Image: Courtesy of Dev N. Pathak, Sociology, SAU.
About The Department - Vision and Beyond

Over the last half century or so, a vast body of knowledge(s) on the region has evolved within South Asia that mostly remain within the countries of their origin due to a number of reasons. In this specific context, there is a crucial need to share some of this knowledge in contemporary times when, despite assertions of localisations and mini-narratives, the universal does retain its emphasis through a constant dialectics of the two. The debate between the local and universal or mini-narratives and meta-narratives continue to rage, and is more clearly visible in the context of South Asian context. Even so, we are acutely aware of the non-existence of regular and serious forums for South Asian scholarship in social sciences to showcase our own research and thinking. We are also quite conscious of the fact that the process of establishing sociology in the region has created its own peculiarities which has established close inter-relationships between sociology and social anthropology, history, cultural studies, archeology and other related disciplines. We consider the porousness of South Asian sociology one of its most enduring strengths. On the other hand, we are not unaware of the unfortunate regressions sociology has experienced in different South Asian contexts over the last 30 years or so marked by numerous institutional failures.

It is within the context(s) outlined above that the Department of Sociology at South Asian university, initiated in 2011 witihn the Faculty of Social Sciences contributes to teaching, training and knowledge production. It is not intended to be a mere forum for the production of cutting-edge intellectual knowledge and exchange of that knowledge traversing across national borders in South Asia and beyond. Our expectation is that this knowledge would dislocate the persistence of an imposed framework emanating from the colonisation process and postcolonial politics of knowledge. Despite the passage of over fifty years since the process of official decolonization began in the region, much of the analyses of our problems, situations, histories and dynamics emanate from Euro American academia; this is certainly the case when it comes to conceptual formulations and theoretical approaches that are being employed in exploring the region’s social and cultural complexities often without much self-reflection.

The Department of Sociology strongly believes in the need to reformulate this situation by effectively centering South Asia without naively shunning thought from these established centers of knowledge be they in Europe or North America. We believe in an active and robust engagement with these issues within South Asia. In this context, through the work of its faculty and the research of graduate students, the Department would bring forward the newer forms of knowledge that comprehends and represents the South Asian context with a more authoritative and nuanced voice. We strongly believe in the need to actively intervene in the process of knowledge formation through a constant sharing of knowledge that the region produces as well as through interaction with the world beyond the region.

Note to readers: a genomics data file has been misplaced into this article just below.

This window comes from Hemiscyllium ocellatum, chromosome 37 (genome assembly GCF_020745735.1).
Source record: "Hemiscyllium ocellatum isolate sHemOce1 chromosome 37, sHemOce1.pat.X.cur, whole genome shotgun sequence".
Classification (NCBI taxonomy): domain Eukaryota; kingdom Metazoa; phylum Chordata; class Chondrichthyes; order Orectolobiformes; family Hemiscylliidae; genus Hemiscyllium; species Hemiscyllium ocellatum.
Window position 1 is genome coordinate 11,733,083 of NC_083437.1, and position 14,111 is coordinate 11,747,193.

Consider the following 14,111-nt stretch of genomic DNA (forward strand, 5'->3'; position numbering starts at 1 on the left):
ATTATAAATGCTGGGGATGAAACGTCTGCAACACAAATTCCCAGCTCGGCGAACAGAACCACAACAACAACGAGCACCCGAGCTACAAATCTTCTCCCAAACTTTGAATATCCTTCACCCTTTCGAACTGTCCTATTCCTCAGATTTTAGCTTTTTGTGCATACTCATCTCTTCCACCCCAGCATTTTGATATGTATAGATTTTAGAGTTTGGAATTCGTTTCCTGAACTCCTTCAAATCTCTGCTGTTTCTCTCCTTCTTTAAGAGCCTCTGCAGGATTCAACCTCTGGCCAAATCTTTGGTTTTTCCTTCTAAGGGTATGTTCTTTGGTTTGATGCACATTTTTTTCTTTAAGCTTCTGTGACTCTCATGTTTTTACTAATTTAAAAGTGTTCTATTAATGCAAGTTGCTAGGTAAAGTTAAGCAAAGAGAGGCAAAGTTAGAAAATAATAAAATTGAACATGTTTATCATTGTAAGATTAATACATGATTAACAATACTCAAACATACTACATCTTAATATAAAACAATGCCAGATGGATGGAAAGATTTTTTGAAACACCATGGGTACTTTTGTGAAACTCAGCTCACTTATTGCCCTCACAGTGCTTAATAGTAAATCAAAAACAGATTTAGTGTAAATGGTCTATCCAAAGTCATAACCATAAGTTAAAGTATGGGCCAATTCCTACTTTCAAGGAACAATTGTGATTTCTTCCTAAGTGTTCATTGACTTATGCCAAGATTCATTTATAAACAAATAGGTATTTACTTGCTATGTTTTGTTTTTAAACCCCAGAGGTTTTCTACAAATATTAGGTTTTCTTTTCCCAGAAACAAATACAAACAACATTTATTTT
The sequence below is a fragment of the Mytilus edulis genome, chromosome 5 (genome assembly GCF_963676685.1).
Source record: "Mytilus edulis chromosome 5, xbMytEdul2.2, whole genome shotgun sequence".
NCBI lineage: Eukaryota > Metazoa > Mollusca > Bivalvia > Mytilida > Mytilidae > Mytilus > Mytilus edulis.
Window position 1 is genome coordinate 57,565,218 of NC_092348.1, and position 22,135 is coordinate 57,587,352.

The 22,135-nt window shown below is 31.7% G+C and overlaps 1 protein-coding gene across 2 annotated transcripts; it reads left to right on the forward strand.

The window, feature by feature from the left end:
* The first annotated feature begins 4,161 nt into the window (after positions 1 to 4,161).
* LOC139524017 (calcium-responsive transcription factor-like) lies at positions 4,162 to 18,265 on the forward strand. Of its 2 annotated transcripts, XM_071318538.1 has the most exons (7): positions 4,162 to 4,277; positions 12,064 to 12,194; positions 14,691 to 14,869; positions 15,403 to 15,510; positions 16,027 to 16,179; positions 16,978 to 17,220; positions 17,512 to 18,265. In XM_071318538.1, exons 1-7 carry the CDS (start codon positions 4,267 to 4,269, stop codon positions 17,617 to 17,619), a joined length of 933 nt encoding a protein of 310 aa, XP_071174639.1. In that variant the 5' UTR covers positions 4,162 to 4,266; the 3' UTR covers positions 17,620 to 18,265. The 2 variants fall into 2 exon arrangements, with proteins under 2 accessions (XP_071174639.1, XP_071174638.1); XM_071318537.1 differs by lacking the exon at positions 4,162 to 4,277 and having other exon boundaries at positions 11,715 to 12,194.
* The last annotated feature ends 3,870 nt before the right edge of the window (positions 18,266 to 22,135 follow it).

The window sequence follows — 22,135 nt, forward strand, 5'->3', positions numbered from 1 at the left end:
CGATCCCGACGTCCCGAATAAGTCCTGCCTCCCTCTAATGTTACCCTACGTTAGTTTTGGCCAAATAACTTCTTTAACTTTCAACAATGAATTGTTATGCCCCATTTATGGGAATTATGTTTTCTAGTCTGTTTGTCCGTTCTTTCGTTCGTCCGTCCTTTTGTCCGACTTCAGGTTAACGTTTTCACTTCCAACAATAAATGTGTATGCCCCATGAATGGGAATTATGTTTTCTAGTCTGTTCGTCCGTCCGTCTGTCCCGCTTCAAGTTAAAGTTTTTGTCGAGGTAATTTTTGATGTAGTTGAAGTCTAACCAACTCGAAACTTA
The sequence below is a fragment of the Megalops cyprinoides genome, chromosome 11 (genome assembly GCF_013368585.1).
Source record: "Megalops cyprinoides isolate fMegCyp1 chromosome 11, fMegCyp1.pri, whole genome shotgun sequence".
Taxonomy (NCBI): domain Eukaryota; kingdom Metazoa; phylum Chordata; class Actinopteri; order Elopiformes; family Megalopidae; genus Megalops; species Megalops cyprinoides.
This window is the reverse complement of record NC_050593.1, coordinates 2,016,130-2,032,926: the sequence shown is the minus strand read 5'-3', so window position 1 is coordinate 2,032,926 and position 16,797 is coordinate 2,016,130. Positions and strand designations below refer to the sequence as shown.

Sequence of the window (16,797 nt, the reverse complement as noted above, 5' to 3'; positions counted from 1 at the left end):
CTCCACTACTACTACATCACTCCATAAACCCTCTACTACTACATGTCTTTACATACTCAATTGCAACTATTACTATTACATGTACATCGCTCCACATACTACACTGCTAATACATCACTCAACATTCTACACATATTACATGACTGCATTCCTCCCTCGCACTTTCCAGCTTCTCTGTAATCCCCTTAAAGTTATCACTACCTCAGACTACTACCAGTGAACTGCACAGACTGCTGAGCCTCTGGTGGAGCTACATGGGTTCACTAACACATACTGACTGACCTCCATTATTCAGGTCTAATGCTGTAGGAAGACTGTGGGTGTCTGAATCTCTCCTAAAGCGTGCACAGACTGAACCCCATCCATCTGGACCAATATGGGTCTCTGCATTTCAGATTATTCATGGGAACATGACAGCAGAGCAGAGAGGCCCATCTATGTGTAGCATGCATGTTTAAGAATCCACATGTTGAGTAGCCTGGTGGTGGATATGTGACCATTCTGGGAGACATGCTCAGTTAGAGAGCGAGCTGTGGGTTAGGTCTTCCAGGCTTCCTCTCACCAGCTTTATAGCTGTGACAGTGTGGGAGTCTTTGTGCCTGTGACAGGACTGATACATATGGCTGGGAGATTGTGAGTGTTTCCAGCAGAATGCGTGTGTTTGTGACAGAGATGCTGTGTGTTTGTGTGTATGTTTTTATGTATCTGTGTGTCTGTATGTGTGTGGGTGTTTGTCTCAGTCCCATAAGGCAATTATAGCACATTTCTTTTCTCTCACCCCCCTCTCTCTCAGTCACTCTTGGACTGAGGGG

The courses taught in the Department as well as the research carried out by its faculty members reflect this overall vision and our collective commitment towards innovation, move beyond untenable stereotypes, and explore a new world of knowledge within the discipline of Sociology.

Class of 2011, Department of Sociology, South Asian University; Image: Courtesy of Dev N. Pathak, Sociology, SAU.

Friday, February 27, 2015

Sociology@SAU-Seminar: Life in a ‘No-go Area’

Life in a ‘No-go Area’:
Experiences of Marginalisation and Resistance in
Lyari, Karachi

Nida Kirmani
Lahore University of Management Sciences

Abstract: The case of Lyari in Karachi offers important insights into the ways in which various communities of marginalized citizens experience the effects the Pakistani nation-state at the local level. Referred to by its residents as ‘Karachi ki maan’ (the mother of Karachi), the area of Lyari predates the creation of the Pakistan. As such, many of the area’s residents identify as members of ‘indigenous communities’, distinguishing themselves from migrants who arrived in Karachi after Partition, particularly those who came from India, and claiming their right to the city. Over the past twelve years, Lyari has come to be identified as one of the city’s ‘no-go areas’ because of on-going conflicts between gangs, political parties, and state security agencies. The residents of Lyari narrate a sense of marginalization from the rest of Karachi, which began after Partition but which was significantly compounded as a result of the conflict in the area.  In this talk I will attempt to trace the economic, social and political roots of this conflict, placing it within the context of the development of Karachi and the Pakistani nation-state, through the multiple and competing narratives of its residents.

Nida Kirmani is Assistant Professor of Sociology at the Lahore University of Management Sciences. Her research has previously explored the construction of the locality and identities amongst women in a Muslim-majority neighbourhood in Delhi. After completing her PhD from the University of Manchester, she studied the relationship of women's movements in India and Pakistan with Islam. Her current research focuses on issues of marginalisation and insecurity in the area of Lyari, Karachi.

Date: 4th March 2015, Wednesday
Time: 02.30 PM

FSI HALL, South Asian University,
Akbar Bhawan, Chanakyapuri,
New Delhi 110021


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